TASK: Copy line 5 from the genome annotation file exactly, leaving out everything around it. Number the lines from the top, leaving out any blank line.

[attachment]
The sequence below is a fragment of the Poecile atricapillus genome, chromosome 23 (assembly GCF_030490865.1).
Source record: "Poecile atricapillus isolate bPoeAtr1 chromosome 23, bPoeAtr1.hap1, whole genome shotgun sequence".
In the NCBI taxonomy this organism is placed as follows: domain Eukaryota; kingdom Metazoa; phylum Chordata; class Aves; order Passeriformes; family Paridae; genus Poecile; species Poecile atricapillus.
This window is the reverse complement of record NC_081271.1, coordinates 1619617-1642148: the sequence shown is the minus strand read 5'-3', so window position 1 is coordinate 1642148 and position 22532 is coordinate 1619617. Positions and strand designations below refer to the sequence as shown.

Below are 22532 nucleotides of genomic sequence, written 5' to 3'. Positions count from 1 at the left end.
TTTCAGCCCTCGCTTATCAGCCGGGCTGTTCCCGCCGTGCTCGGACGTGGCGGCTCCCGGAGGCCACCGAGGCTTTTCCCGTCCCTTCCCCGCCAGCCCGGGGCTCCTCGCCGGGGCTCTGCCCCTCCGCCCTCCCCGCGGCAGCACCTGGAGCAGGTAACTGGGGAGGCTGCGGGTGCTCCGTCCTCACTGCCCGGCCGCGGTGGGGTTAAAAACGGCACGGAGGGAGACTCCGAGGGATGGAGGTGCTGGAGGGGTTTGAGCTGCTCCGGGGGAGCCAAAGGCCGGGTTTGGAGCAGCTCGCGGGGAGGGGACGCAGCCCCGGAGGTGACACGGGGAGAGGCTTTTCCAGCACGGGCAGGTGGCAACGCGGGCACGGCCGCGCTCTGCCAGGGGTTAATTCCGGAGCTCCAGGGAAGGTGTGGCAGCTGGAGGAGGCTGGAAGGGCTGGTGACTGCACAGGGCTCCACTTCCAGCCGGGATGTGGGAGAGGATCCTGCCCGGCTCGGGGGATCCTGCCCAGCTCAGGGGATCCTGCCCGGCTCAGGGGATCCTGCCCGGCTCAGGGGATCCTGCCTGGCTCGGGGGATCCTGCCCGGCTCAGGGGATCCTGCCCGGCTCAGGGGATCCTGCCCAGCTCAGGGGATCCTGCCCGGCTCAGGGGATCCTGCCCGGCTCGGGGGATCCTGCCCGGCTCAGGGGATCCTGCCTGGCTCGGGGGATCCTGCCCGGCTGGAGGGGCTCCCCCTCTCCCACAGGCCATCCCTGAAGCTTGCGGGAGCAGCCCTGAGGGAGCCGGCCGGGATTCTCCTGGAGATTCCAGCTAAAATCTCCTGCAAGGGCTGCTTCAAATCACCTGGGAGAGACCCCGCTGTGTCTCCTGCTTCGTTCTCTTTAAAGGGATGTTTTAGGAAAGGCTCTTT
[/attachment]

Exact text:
Below are 22532 nucleotides of genomic sequence, written 5' to 3'. Positions count from 1 at the left end.